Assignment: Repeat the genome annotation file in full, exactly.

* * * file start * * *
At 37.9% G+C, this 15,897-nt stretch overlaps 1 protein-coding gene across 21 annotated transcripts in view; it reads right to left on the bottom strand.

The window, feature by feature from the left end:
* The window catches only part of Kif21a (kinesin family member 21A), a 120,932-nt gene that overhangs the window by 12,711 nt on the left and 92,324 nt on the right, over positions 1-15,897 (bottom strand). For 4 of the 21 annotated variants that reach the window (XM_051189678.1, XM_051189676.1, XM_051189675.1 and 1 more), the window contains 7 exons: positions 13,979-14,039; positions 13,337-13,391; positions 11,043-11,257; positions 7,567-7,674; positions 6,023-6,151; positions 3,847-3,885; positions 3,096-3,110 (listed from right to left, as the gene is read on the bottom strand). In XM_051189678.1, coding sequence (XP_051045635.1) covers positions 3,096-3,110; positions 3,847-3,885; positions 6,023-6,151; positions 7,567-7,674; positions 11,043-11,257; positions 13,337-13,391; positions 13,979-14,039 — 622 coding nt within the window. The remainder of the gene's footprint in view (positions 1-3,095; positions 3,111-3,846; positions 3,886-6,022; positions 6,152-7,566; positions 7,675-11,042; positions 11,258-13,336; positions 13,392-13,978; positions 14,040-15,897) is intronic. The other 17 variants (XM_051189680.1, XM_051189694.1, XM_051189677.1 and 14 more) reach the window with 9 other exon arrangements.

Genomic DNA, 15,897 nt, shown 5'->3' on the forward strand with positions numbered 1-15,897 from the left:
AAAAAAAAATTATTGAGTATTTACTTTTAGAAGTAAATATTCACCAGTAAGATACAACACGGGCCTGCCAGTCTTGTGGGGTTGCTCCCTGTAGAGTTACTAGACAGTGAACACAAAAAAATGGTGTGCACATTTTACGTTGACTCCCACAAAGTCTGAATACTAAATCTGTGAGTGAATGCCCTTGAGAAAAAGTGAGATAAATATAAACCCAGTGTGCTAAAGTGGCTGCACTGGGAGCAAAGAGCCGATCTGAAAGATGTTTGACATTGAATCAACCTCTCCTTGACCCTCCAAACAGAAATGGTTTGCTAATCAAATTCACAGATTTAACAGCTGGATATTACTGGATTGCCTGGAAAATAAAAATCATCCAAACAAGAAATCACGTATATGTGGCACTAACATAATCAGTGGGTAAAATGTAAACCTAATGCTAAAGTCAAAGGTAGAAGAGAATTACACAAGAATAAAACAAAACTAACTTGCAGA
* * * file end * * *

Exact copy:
At 37.9% G+C, this 15,897-nt stretch overlaps 1 protein-coding gene across 21 annotated transcripts in view; it reads right to left on the bottom strand.

The window, feature by feature from the left end:
* The window catches only part of Kif21a (kinesin family member 21A), a 120,932-nt gene that overhangs the window by 12,711 nt on the left and 92,324 nt on the right, over positions 1-15,897 (bottom strand). For 4 of the 21 annotated variants that reach the window (XM_051189678.1, XM_051189676.1, XM_051189675.1 and 1 more), the window contains 7 exons: positions 13,979-14,039; positions 13,337-13,391; positions 11,043-11,257; positions 7,567-7,674; positions 6,023-6,151; positions 3,847-3,885; positions 3,096-3,110 (listed from right to left, as the gene is read on the bottom strand). In XM_051189678.1, coding sequence (XP_051045635.1) covers positions 3,096-3,110; positions 3,847-3,885; positions 6,023-6,151; positions 7,567-7,674; positions 11,043-11,257; positions 13,337-13,391; positions 13,979-14,039 — 622 coding nt within the window. The remainder of the gene's footprint in view (positions 1-3,095; positions 3,111-3,846; positions 3,886-6,022; positions 6,152-7,566; positions 7,675-11,042; positions 11,258-13,336; positions 13,392-13,978; positions 14,040-15,897) is intronic. The other 17 variants (XM_051189680.1, XM_051189694.1, XM_051189677.1 and 14 more) reach the window with 9 other exon arrangements.

Genomic DNA, 15,897 nt, shown 5'->3' on the forward strand with positions numbered 1-15,897 from the left:
AAAAAAAAATTATTGAGTATTTACTTTTAGAAGTAAATATTCACCAGTAAGATACAACACGGGCCTGCCAGTCTTGTGGGGTTGCTCCCTGTAGAGTTACTAGACAGTGAACACAAAAAAATGGTGTGCACATTTTACGTTGACTCCCACAAAGTCTGAATACTAAATCTGTGAGTGAATGCCCTTGAGAAAAAGTGAGATAAATATAAACCCAGTGTGCTAAAGTGGCTGCACTGGGAGCAAAGAGCCGATCTGAAAGATGTTTGACATTGAATCAACCTCTCCTTGACCCTCCAAACAGAAATGGTTTGCTAATCAAATTCACAGATTTAACAGCTGGATATTACTGGATTGCCTGGAAAATAAAAATCATCCAAACAAGAAATCACGTATATGTGGCACTAACATAATCAGTGGGTAAAATGTAAACCTAATGCTAAAGTCAAAGGTAGAAGAGAATTACACAAGAATAAAACAAAACTAACTTGCAGA